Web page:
24. Thank you so much for this! My mom is very lactose intolerant, and has to skip out on the fudge and the Brazilian chocolate balls that my boyfriend makes for family gatherings because they require sweetened condensed milk.

    The substitutions I made were simply: 2% Lactose-free milk and Earth Balance vegan butter in place of the milk and butter. It took a little over 2 hours, but I was attentive and had the heat at medium-low, so it may take longer. Since it had to cook longer, the sugar cooked a bit more and I ended up with a more caramel color and flavor, but no complaints there, it’s still delicious!

  25. I’ve tried this on the stove, and in the crock pot a few times with various results. Sometimes it turns out great. Super yummy! On the stove one time though it seemed to separate. I had little flecks in and they didn’t really blend back in. In the crockpot yesterday, I kept getting a film on the top of my milk (which might have been what happened the time I got flecks in it on the stove and I may have not realized there was a film and just stirred it on the way by). Any thoughts on either of these?

    1. Sonya,
      Not sure about the little flecks (scalding on the bottom?) but I do get a film when my milk for making yogurt gets really hot…so maybe the slow cooker is just too high? Strange that it acts differently at times though…maybe the age of the milk makes a difference, but I’m just guessing! ๐Ÿ™‚ Katie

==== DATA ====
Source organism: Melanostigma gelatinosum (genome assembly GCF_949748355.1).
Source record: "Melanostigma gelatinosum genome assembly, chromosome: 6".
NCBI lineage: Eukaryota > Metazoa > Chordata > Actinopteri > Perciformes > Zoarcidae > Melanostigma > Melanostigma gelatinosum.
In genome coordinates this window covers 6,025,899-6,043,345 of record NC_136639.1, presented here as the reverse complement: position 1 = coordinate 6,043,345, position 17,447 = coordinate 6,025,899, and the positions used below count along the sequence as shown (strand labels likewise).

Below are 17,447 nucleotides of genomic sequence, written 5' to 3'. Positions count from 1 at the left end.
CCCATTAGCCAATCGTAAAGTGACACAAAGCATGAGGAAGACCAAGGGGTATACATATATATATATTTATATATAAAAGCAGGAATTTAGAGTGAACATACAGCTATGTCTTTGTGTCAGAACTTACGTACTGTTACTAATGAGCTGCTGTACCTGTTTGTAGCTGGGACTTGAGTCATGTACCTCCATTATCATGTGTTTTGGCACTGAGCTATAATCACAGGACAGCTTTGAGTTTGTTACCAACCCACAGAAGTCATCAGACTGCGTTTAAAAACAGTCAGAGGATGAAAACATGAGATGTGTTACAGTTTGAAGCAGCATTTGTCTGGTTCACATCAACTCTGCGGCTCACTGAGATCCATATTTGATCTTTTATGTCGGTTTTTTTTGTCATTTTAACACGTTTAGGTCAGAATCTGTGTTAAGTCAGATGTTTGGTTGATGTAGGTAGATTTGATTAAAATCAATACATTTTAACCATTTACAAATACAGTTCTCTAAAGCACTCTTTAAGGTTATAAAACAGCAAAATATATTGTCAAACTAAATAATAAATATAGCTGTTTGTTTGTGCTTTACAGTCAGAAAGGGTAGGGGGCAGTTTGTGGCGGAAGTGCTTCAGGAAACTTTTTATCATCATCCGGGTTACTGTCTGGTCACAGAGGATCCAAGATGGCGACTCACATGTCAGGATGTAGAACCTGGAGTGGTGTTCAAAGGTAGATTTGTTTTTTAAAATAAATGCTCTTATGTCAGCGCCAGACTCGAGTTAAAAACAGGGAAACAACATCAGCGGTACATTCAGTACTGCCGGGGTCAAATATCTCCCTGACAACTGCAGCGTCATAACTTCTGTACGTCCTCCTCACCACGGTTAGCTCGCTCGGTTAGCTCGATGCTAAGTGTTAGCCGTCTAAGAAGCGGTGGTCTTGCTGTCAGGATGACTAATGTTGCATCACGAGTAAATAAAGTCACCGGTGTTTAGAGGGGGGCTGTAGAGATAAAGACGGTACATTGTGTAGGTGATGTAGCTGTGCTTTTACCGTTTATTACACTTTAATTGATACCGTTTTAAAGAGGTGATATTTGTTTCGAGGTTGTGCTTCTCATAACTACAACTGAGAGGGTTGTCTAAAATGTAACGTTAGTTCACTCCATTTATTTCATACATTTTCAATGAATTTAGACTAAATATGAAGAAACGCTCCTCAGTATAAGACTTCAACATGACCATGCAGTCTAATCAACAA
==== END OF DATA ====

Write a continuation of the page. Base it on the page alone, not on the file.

1. Lesa,
      You can read all about it here: http://www.kitchenstewardship.com/2010/06/23/the-real-story-of-homogenized-milk-powdered-milk-skim-milk-and-oxidized-cholesterol/
      There are some potential risks. It may not be awful, but it’s not a very unprocessed food, so for folks who want whole foods, it just doesn’t fit. Also, with all that sugar, you might want the fat in whole milk to slow down the insulin rush. ๐Ÿ™‚ Katie

  26. Susan Riehl, check out this post: http://www.kitchenstewardship.com/2010/06/23/the-real-story-of-homogenized-milk-powdered-milk-skim-milk-and-oxidized-cholesterol/

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  28. Sharon, Cookie Society

    Hi Katie, I can see you put this here a long time ago – but maybe you will still see my question. I’m so thrilled to find your recipe. I share a similar philosophy. I call it “authentic food”. I’ve just tried to make this sweetened condensed milk but it has curdled. Truly, it wasn’t boiling – but was it still too hot? What could be the problem? I’m going to try again… lower heat… fingers crossed!

    1. Hi Sharon!
      I do see questions on old posts, but I let some (including yours) get buried this month. ๐Ÿ™ Sorry about that! I’m still here!

      Curdling is a surprise! Did anything get into your batch, like a vinegar-based something-or-other or some cultured milk like yogurt? That’s the only reason I can think of that milk should curdle instead of simmer or thicken with sugar. So strange! Or maybe you added the vanilla before cooking instead of after?

      I hope your second attempt went better – nobody likes wasting food! ๐Ÿ™

      I love your “authentic food” phrase – welcome to Kitchen Stewardship!
      ๐Ÿ™‚ Katie

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    1. Dani,
      Touche. That’s very true – much less dangerous for you than canned condensed milk, but not health food at all. Sometimes I’m a bit liberal with the “healthy” because I want people looking for healthy alternatives to find my site!

      You might appreciate this post on white sugar: http://www.kitchenstewardship.com/2011/07/22/a-sweet-sweet-summer-why-is-white-sugar-bad-for-you/
      and the related series.

      Thanks for keeping me real! ๐Ÿ™‚ Katie